Seven Things Your Organization Can Do to Save Money at Tax Time

Filed in Best Practices by on February 16, 2017 0 Comments

This time of year, businesses and non-profits are gearing up for tax and audit season. Making sure all the accounting is correct and up-to-date, filing year-end tax forms, and getting W-2’s to all employees are just a few tasks that keep owners and managers stressing through January.

Once all the year-end bookkeeping tasks are done, it’s time to start thinking about filing your organization’s taxes. Here are seven things you can do to minimize your tax burden and save as much money as possible.

  1. Properly deduct start-up costs: Start-up costs (computers, equipment, rent) are certainly deductible; however, they cannot be deducted (or capitalized) until your first sale occurs – they are then deducted over 15 years. Check with your tax professional to find out the annual limits for your organization.
  2. Properly plan for taxes: Small businesses who choose to file as a C-Corporation may not realize their earned profits are being double taxed – once as corporate profit and once as shareholder income. This can be avoided by filing as an S-Corporation or an LLC. Make sure you research which legal structure works best for you.
  3. Keep accurate records: Bookkeeping for your business has become easier with mainstream software like QuickBooks and Sage Peachtree. These systems help you track your banking information, income and expenses, cash flow and payroll. Not only will accurate records help you minimize your taxes, it will help you manage your organization, save you money on the time it takes for your tax preparer to do your taxes, and may even help you get a loan. Organizations must keep all their records (paper and electronic) for seven years.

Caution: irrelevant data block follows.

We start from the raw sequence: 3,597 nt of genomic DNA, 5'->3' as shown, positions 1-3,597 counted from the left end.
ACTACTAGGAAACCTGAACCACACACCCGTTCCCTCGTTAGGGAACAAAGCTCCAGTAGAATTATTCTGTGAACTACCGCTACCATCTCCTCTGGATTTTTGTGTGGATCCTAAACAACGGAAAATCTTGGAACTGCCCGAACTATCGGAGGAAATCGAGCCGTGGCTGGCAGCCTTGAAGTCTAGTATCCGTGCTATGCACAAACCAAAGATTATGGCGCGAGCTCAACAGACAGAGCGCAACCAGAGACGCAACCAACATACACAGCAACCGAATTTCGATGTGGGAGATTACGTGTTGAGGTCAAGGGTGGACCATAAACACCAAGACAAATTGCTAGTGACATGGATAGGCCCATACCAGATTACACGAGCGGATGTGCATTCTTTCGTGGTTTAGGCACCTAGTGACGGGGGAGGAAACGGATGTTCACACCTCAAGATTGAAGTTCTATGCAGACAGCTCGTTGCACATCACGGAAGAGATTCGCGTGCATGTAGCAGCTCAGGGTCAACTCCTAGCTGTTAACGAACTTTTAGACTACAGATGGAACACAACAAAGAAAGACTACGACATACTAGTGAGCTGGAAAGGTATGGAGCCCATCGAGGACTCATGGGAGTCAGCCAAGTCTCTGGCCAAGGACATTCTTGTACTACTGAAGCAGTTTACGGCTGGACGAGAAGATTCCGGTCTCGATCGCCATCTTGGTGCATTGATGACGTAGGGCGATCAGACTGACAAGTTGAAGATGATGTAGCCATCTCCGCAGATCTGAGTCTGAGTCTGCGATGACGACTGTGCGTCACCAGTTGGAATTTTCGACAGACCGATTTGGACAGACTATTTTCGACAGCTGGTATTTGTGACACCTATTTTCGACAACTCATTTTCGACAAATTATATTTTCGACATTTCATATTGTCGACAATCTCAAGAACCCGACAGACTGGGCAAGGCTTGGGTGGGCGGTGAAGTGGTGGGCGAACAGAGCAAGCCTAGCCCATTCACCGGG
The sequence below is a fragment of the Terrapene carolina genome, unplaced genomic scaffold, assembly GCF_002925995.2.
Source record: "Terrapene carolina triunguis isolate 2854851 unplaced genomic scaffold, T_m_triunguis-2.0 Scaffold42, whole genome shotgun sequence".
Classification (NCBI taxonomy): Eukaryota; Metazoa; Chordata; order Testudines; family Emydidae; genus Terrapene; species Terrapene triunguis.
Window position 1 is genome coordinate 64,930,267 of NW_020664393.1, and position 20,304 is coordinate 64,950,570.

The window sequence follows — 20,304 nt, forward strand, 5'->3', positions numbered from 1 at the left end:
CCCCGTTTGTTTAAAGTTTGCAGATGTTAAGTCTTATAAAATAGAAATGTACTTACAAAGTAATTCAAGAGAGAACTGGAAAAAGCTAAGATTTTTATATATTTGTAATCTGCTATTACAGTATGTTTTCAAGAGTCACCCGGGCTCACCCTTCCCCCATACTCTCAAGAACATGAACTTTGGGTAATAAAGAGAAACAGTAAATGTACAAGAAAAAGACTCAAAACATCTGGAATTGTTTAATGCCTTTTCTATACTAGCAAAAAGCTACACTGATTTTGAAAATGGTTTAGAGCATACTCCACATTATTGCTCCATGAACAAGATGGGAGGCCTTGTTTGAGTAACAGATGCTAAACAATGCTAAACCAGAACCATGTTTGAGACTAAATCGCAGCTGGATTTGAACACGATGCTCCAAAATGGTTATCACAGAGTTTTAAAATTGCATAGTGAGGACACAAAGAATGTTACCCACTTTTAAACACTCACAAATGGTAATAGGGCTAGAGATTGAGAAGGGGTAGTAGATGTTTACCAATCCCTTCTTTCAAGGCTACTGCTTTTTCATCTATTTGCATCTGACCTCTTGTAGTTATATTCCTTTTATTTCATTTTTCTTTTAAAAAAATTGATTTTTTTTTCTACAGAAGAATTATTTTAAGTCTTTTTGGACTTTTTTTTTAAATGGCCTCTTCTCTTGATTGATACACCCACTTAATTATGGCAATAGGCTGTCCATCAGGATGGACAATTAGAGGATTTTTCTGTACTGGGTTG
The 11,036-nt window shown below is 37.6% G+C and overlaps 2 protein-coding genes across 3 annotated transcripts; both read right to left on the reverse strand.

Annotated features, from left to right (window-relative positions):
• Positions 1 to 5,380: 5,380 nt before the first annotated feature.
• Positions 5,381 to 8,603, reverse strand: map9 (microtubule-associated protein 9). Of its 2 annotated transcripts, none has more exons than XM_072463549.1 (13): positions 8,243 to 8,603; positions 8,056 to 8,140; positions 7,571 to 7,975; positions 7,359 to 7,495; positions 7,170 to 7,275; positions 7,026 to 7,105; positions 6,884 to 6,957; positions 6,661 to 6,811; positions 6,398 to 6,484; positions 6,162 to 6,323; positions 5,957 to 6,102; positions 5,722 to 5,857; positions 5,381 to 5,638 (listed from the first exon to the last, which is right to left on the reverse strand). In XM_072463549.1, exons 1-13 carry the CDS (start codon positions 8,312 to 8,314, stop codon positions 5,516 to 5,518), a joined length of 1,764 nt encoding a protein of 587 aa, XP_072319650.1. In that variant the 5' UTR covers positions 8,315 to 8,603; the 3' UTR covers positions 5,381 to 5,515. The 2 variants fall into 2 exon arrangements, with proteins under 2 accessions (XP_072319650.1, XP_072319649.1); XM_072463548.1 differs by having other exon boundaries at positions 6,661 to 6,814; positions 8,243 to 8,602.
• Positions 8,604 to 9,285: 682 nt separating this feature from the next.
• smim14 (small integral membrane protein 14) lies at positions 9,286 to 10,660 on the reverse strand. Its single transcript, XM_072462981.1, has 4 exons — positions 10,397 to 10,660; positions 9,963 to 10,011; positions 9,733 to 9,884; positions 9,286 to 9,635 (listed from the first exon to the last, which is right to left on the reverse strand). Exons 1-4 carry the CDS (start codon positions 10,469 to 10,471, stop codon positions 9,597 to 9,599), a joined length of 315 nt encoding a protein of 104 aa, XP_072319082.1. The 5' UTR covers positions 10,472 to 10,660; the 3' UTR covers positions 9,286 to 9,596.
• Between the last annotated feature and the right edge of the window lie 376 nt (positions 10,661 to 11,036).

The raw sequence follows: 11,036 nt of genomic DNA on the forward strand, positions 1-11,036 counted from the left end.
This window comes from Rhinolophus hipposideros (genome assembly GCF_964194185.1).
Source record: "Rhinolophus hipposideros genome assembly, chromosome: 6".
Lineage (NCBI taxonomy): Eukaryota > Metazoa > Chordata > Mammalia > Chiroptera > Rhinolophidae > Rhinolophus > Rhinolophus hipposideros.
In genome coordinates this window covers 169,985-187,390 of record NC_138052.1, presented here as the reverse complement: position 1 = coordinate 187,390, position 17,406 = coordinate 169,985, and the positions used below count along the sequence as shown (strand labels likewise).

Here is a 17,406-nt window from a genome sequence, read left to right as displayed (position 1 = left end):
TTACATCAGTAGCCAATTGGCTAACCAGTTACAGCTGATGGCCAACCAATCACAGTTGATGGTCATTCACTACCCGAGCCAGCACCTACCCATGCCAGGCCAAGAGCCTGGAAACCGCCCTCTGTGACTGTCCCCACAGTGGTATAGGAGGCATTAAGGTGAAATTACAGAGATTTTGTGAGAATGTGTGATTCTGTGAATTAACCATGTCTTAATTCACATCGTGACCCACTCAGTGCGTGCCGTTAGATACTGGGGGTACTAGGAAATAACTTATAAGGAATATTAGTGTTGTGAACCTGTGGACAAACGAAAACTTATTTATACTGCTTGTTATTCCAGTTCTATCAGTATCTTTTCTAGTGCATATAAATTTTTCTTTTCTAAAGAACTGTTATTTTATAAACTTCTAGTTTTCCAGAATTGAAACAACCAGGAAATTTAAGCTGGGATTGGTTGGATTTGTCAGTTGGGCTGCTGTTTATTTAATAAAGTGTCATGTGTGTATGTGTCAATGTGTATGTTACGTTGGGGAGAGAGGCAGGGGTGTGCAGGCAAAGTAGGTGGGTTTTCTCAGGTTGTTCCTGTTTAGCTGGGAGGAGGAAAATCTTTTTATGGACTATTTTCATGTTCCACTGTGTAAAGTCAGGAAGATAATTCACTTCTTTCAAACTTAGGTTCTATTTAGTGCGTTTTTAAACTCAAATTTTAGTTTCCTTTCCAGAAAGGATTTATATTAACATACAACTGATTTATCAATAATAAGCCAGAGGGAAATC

4. Properly classify employees/contract labor: Correctly classifying your workers as Employees vs Contract Labor can save your business money by avoiding fines by the IRS. By asking yourself how, when, and where a person works, you can determine the correct classification to make sure you are compliant.
  5. Maximize depreciation: Trying to determine the best way to depreciate your capital assets can be tricky. There are various methods available, such as Straight-Line or MACRS, as well as Special Depreciation and 179 Deductions. Talk to your tax professional to determine which method is the most advantageous for your business.
  6. Keep funds separate: Many business structures, such as Corporations and LLC’s, are considered separate entities and finances should be strictly separated in order to protect your personal assets. All too often, small business owners don’t distinguish between a business and personal expenses; however, these expenses add up and could cost you money and trigger an audit.
  7. File on time: Filing your taxes or extensions on-time will keep your organization from incurring fines and interest fees. Federal tax filing due dates vary depending on how your business is structured:
  • Limited Liability Corporation: Returns and K-1’s are due March 15, 2017.
  • Partnerships and S-Corporation: Federal taxes are due March 15, 2017
  • C- Corporation: Federal taxes are due April 17, 2017.
  • 501(c)3 Non-Profits: 990 filings are due May 15, 2017.

By doing research and talking to your tax professional you can minimize your tax burden and risk and save money for your business or non-profit organization.

 

About the Author ()

Tina Thibault is the Regional Manager of Kanava International’s Sault Ste. Marie, Michigan, office. A Michigan native, she has over 20 years of experience in business, education, and computer science. A serial entrepreneur, she has owned and operated several businesses. Tina is an active International Rotarian and has worked for a multi-cultural international NGO supporting projects in Thailand, Burma, Bangladesh, and India.

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